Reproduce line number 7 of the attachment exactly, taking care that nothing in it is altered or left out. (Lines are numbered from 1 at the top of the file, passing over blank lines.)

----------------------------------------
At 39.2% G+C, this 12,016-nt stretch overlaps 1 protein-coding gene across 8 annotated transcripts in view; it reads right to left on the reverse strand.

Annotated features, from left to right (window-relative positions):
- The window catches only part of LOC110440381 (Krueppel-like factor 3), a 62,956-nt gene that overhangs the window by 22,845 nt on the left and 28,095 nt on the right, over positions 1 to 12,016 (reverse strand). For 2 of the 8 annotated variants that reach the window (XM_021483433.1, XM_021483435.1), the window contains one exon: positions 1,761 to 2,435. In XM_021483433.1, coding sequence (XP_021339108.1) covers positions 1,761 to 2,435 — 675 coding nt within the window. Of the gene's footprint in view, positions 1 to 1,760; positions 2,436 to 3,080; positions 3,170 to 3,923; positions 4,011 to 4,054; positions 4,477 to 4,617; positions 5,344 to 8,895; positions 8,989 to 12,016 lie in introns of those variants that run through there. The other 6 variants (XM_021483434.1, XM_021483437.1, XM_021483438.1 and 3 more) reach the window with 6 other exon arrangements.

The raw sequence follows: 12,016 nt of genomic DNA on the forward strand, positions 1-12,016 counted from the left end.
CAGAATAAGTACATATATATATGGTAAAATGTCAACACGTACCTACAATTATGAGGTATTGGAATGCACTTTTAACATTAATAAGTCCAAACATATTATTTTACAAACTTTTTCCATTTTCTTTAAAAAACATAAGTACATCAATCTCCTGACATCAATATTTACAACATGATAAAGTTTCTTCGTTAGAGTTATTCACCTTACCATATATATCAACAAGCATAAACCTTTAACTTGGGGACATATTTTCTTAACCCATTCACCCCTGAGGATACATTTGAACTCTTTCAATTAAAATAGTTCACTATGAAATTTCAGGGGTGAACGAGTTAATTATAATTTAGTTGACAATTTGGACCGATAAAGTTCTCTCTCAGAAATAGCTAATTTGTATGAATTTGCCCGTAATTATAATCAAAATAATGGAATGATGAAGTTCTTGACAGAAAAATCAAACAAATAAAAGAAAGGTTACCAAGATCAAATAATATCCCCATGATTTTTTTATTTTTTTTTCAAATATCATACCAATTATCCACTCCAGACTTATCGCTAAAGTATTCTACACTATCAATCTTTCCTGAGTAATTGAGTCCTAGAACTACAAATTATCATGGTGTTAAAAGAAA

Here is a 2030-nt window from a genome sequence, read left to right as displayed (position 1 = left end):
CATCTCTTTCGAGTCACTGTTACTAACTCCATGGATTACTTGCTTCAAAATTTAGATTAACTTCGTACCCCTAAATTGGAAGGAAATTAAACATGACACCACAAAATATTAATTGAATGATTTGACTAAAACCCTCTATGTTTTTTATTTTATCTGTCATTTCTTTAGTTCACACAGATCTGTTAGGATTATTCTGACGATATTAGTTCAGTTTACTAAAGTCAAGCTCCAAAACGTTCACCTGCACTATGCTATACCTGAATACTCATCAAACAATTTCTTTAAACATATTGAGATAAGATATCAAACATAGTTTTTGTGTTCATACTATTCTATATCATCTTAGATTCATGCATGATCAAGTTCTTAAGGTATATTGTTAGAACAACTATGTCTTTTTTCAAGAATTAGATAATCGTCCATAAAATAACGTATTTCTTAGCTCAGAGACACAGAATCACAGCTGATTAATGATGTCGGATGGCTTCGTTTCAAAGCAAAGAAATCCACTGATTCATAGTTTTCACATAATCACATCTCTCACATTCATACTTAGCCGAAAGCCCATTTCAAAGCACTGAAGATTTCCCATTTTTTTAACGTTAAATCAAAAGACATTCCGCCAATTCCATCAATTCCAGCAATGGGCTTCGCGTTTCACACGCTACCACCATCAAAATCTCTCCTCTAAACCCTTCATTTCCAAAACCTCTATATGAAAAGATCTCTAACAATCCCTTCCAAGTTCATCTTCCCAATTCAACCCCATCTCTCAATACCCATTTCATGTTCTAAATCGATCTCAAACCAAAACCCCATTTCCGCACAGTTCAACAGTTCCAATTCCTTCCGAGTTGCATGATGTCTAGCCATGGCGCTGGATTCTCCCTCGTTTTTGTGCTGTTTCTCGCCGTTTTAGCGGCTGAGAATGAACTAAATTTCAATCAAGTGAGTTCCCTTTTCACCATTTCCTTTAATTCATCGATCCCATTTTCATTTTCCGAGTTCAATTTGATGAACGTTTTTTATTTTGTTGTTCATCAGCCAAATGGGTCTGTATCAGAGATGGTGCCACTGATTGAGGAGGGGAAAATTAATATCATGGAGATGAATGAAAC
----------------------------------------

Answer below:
CATCTCTTTCGAGTCACTGTTACTAACTCCATGGATTACTTGCTTCAAAATTTAGATTAACTTCGTACCCCTAAATTGGAAGGAAATTAAACATGACACCACAAAATATTAATTGAATGATTTGACTAAAACCCTCTATGTTTTTTATTTTATCTGTCATTTCTTTAGTTCACACAGATCTGTTAGGATTATTCTGACGATATTAGTTCAGTTTACTAAAGTCAAGCTCCAAAACGTTCACCTGCACTATGCTATACCTGAATACTCATCAAACAATTTCTTTAAACATATTGAGATAAGATATCAAACATAGTTTTTGTGTTCATACTATTCTATATCATCTTAGATTCATGCATGATCAAGTTCTTAAGGTATATTGTTAGAACAACTATGTCTTTTTTCAAGAATTAGATAATCGTCCATAAAATAACGTATTTCTTAGCTCAGAGACACAGAATCACAGCTGATTAATGATGTCGGATGGCTTCGTTTCAAAGCAAAGAAATCCACTGATTCATAGTTTTCACATAATCACATCTCTCACATTCATACTTAGCCGAAAGCCCATTTCAAAGCACTGAAGATTTCCCATTTTTTTAACGTTAAATCAAAAGACATTCCGCCAATTCCATCAATTCCAGCAATGGGCTTCGCGTTTCACACGCTACCACCATCAAAATCTCTCCTCTAAACCCTTCATTTCCAAAACCTCTATATGAAAAGATCTCTAACAATCCCTTCCAAGTTCATCTTCCCAATTCAACCCCATCTCTCAATACCCATTTCATGTTCTAAATCGATCTCAAACCAAAACCCCATTTCCGCACAGTTCAACAGTTCCAATTCCTTCCGAGTTGCATGATGTCTAGCCATGGCGCTGGATTCTCCCTCGTTTTTGTGCTGTTTCTCGCCGTTTTAGCGGCTGAGAATGAACTAAATTTCAATCAAGTGAGTTCCCTTTTCACCATTTCCTTTAATTCATCGATCCCATTTTCATTTTCCGAGTTCAATTTGATGAACGTTTTTTATTTTGTTGTTCATCAGCCAAATGGGTCTGTATCAGAGATGGTGCCACTGATTGAGGAGGGGAAAATTAATATCATGGAGATGAATGAAAC